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Walnut High School | 400 Pierre Rd. Walnut, Calif. 91789

the hoofprint

Walnut High School | 400 Pierre Rd. Walnut, Calif. 91789

the hoofprint

Walnut High School | 400 Pierre Rd. Walnut, Calif. 91789

Dancing to the beat of Chinese tradition

Sophomore Joshua Uy spreads feelings of celebration and festivity with the art of Chinese lion dancing.
Sophomore+Joshua+Uy+and+his+lion+costume+after+performing+at+the+Asian+American+Expo.
Photo courtesy of Joshua Uy
Sophomore Joshua Uy and his lion costume after performing at the Asian American Expo.

A flurry of red and gold flash through the room, splotches of vibrant colors uniting into an elaborate lion costume. Underneath the mesmerizing display is sophomore Joshua Uy, a traditional Chinese lion dancer. 

Traditional Chinese lion dancing is typically made up of two parts: a main routine that is choreographed and practiced beforehand and teasing, where dancers interact with the audience to bless them or collect monetary donations. Lion dances are prominent during Lunar New Year celebrations, weddings, festivals and community events, showcasing the lion conquering an obstacle before acquiring an important object meant to symbolize good fortune. Performers mirror a lion’s movements, depicting a vivid story while spreading prosperity to their audience. 

“It’s a lot of fun doing both [the main and teasing routine] because it’s really cool when all of us are doing the same thing during the main routine, and when the lions are right next to [the audience] you get super excited seeing how happy people are for both [routines],” Uy said. 

Every Wednesday afternoon, the San Gabriel Valley Chinese Association lion dance ensemble members meet for two hours at St. Thomas Episcopal Church to rehearse their choreography and work on techniques like stacking, which requires two people to support one another inside a lion costume to form the head and body. 

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“With the lion, it’s really cool seeing how people react,” Uy said. “And after the performance, [our team members] just goof around, and it’s so fun because it really builds that sense of family.” 

Uy began lion dancing after his mother stumbled on a Facebook advertisement for dance rehearsals. With practice sessions being held in a local church, Uy decided it was worth a try and has continued for the past six years, performing for events like the LA Kings halftime show, the Getty Center’s 25th Anniversary, weddings and festivals, and most recently, the San Francisco Lunar New Year Parade.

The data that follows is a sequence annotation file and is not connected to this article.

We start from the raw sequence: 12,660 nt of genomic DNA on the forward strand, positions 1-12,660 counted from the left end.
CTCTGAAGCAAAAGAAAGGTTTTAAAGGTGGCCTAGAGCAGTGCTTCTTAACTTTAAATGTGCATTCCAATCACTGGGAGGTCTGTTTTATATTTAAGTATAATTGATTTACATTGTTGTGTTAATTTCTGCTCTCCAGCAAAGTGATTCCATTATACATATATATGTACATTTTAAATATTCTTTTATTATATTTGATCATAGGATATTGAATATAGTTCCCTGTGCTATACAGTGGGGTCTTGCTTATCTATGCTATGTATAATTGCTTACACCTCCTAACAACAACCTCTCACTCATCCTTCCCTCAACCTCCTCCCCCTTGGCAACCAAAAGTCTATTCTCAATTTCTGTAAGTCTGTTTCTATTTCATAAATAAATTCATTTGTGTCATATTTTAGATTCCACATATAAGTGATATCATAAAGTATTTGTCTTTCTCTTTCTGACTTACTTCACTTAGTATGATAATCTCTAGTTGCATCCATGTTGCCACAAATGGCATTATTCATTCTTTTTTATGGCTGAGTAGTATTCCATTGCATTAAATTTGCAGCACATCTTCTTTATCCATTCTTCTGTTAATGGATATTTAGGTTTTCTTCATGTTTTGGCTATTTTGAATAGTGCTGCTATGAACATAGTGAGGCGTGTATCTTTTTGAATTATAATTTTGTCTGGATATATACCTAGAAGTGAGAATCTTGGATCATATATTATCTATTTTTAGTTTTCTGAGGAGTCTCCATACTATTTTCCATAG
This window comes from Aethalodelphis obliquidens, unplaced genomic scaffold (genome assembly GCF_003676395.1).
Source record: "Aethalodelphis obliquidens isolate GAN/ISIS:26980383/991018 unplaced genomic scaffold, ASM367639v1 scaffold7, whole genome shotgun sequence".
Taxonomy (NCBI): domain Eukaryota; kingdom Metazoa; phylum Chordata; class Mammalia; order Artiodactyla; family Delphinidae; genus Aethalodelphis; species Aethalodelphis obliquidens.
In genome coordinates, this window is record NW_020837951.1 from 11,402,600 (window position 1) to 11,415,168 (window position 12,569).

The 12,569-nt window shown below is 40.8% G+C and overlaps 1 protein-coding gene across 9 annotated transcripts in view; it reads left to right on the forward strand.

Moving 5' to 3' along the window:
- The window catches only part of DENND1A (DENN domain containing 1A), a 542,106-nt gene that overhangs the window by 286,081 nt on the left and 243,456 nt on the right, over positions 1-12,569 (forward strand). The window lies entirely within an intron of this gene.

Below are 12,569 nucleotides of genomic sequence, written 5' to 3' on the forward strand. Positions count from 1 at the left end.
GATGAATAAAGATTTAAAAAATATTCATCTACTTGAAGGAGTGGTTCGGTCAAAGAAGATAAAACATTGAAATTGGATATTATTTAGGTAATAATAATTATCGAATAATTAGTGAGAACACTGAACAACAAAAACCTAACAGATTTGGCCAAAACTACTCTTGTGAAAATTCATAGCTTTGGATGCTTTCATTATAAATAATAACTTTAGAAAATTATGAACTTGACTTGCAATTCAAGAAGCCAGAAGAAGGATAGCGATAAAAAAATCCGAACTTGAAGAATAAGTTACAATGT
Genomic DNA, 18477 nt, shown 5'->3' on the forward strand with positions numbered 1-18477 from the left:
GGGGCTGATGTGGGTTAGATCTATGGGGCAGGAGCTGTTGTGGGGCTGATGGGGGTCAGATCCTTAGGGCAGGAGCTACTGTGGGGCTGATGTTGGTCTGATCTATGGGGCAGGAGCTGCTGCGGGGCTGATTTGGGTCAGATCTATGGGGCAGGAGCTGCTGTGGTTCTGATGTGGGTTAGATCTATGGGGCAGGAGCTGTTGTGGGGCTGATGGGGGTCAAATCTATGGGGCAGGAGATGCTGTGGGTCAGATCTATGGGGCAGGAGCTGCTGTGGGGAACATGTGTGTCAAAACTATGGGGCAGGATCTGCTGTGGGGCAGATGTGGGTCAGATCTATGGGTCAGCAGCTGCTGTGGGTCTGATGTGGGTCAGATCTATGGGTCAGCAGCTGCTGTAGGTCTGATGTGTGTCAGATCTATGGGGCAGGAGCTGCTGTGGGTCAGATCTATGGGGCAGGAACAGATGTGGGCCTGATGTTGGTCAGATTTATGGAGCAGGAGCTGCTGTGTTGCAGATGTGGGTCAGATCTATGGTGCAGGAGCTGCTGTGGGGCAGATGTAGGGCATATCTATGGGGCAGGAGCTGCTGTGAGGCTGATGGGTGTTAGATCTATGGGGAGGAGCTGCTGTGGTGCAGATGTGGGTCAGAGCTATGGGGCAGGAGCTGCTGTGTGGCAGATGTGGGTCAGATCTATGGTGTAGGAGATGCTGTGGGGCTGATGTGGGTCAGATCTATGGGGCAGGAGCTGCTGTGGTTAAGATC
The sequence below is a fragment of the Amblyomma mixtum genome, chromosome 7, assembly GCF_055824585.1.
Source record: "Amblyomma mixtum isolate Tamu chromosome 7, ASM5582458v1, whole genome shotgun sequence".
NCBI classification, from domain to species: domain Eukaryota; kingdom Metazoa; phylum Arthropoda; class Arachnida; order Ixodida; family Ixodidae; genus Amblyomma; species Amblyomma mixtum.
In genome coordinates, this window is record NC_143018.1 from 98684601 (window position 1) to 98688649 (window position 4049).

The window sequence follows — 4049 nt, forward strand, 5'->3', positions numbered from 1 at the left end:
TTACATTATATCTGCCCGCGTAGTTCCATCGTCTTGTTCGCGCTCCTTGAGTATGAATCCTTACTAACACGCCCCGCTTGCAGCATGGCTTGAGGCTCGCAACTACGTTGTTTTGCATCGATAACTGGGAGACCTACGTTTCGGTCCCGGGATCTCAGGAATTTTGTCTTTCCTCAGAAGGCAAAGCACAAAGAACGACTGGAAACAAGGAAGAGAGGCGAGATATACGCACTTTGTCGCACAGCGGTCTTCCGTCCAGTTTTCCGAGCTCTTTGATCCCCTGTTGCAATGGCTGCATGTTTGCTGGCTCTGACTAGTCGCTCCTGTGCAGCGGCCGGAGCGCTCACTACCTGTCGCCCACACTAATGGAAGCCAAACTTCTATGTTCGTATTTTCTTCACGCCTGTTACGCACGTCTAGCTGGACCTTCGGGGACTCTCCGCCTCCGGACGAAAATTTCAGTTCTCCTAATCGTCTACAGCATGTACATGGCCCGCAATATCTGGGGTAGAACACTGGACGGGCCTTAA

“After that one practice, I was like, ‘This thing is really cool.’ When I went there, a whole bunch of people from my school just said, ‘Oh, I never knew you did this,’ so it seemed fun and I just kept on going out to practice,” Uy said. 

For Uy, the most worthwhile part of lion dancing is the connections he’s formed with elementary, middle and high school students from across the San Gabriel Valley. Beyond acting as a leader for nearly 30 dancers and mentoring younger students, Uy shares a deep rapport with his team members, often going out for a bite and spending time with them outside of practice. 

“I’m somewhat of a teacher, but I’m still learning a lot myself,” Uy said. “The more I practiced, the more I realized that I loved it. It’s so much fun and I really felt a sense of family and community.”

Going forward, Uy hopes to keep lion dancing close as he continues through high school. Currently, he is working with the bench technique, where a dancer jumps on top of stacked benches to perform tricks alongside learning jongs, which is a high pole balancing routine. 

“I love doing it. I know that normally what happens is that gradually after a couple of years, people are like ‘I don’t want to do this anymore, but for all the people that go to practice consistently, I know that they’re going to stay there for a while, and we can just dance together,” Uy said. “It’s also nice knowing that all these people at this point are my family—they are my family away from family.” 

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About the Contributor
Kaelin David, Opinion editor
Hi! My name is Kaelin David and I am in the 12th grade, serving as the Opinion editor for The Hoofprint. In my free time, I love playing around with website design and reading literary magazines.
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